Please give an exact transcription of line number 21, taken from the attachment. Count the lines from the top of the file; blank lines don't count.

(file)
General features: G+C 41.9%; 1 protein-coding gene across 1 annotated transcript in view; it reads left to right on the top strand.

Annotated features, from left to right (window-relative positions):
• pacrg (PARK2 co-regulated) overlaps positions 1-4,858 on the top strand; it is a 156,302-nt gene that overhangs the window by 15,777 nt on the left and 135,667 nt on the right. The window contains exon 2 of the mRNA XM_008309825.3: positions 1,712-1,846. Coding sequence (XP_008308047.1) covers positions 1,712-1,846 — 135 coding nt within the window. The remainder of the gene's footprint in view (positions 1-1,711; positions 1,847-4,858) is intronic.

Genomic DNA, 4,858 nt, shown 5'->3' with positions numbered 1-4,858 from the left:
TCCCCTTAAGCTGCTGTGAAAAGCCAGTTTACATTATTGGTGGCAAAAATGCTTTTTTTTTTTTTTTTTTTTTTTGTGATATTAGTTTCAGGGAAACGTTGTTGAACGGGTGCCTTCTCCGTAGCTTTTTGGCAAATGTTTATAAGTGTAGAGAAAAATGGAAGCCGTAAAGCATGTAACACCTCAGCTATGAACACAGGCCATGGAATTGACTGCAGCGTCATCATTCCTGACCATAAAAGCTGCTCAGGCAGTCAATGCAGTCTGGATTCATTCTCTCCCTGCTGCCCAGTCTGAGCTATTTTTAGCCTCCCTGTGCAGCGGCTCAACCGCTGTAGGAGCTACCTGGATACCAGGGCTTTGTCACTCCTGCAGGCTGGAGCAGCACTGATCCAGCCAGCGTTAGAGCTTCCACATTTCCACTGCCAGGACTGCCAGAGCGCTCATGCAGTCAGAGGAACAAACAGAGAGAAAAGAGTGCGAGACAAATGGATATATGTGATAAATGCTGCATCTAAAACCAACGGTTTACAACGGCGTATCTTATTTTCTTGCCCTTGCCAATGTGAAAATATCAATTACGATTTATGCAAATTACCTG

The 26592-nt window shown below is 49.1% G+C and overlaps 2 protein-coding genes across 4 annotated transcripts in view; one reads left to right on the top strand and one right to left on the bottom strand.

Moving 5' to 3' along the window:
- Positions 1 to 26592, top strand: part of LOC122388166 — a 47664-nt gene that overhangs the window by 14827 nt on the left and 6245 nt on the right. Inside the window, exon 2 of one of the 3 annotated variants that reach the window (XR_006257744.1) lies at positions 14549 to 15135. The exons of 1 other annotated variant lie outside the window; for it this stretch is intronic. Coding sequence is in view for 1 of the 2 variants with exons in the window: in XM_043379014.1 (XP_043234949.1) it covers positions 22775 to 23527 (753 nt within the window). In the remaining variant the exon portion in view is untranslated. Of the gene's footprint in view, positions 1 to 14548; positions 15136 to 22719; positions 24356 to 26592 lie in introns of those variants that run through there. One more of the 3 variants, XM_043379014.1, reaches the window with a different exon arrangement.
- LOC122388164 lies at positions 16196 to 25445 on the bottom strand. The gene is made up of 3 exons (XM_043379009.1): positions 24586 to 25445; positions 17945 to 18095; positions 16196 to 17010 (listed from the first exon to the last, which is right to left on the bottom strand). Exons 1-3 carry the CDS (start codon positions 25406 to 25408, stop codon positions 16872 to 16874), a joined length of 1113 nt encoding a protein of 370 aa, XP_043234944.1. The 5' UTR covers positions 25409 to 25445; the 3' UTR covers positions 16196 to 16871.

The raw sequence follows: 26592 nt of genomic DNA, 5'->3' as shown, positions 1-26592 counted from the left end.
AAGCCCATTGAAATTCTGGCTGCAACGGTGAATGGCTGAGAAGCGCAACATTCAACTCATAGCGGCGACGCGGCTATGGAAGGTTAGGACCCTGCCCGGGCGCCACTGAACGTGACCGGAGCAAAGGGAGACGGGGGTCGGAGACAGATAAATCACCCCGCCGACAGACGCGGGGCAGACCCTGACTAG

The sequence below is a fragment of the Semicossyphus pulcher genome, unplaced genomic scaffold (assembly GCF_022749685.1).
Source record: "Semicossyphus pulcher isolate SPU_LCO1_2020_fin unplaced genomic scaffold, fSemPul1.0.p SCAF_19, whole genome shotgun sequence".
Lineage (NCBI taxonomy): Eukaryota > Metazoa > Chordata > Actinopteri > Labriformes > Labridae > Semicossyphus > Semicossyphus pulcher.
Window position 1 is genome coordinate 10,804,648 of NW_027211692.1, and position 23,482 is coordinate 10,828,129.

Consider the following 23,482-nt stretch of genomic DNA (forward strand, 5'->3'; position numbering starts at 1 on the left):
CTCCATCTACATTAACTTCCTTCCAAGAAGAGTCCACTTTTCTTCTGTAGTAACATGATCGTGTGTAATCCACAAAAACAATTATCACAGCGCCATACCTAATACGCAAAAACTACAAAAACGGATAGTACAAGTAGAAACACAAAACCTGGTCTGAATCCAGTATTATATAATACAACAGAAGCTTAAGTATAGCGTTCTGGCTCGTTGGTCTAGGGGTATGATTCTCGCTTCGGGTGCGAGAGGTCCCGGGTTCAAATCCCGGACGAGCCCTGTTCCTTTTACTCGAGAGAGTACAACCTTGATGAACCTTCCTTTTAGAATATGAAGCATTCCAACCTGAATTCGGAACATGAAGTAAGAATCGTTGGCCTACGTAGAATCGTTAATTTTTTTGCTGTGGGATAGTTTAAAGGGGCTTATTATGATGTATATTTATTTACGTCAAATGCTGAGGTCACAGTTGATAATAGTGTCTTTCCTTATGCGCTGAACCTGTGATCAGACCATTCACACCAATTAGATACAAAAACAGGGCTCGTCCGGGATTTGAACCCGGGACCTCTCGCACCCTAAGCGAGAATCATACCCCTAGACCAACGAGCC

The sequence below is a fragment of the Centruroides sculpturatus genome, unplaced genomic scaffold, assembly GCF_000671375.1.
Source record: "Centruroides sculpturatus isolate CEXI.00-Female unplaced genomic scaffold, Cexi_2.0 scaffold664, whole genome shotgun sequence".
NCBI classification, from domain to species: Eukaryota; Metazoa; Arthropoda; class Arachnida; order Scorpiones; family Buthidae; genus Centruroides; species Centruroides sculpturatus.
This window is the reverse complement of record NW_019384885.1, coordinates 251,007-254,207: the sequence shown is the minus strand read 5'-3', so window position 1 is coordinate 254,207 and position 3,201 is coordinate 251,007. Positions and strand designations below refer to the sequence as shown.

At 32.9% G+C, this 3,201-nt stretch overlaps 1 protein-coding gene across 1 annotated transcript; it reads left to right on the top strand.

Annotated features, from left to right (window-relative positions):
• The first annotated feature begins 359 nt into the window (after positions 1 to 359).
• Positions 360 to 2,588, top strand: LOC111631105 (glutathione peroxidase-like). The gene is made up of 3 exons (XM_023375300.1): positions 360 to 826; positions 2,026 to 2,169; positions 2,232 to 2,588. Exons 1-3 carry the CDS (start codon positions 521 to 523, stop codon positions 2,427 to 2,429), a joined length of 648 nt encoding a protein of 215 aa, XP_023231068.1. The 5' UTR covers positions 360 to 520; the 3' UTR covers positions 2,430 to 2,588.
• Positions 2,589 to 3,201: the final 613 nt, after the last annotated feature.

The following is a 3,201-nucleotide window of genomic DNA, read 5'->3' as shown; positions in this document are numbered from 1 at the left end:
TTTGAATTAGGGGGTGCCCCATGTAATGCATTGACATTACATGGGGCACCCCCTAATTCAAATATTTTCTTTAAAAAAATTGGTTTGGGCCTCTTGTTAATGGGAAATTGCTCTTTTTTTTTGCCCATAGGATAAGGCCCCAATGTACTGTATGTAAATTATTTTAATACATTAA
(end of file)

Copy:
This window is the reverse complement of record NW_019384885.1, coordinates 251,007-254,207: the sequence shown is the minus strand read 5'-3', so window position 1 is coordinate 254,207 and position 3,201 is coordinate 251,007. Positions and strand designations below refer to the sequence as shown.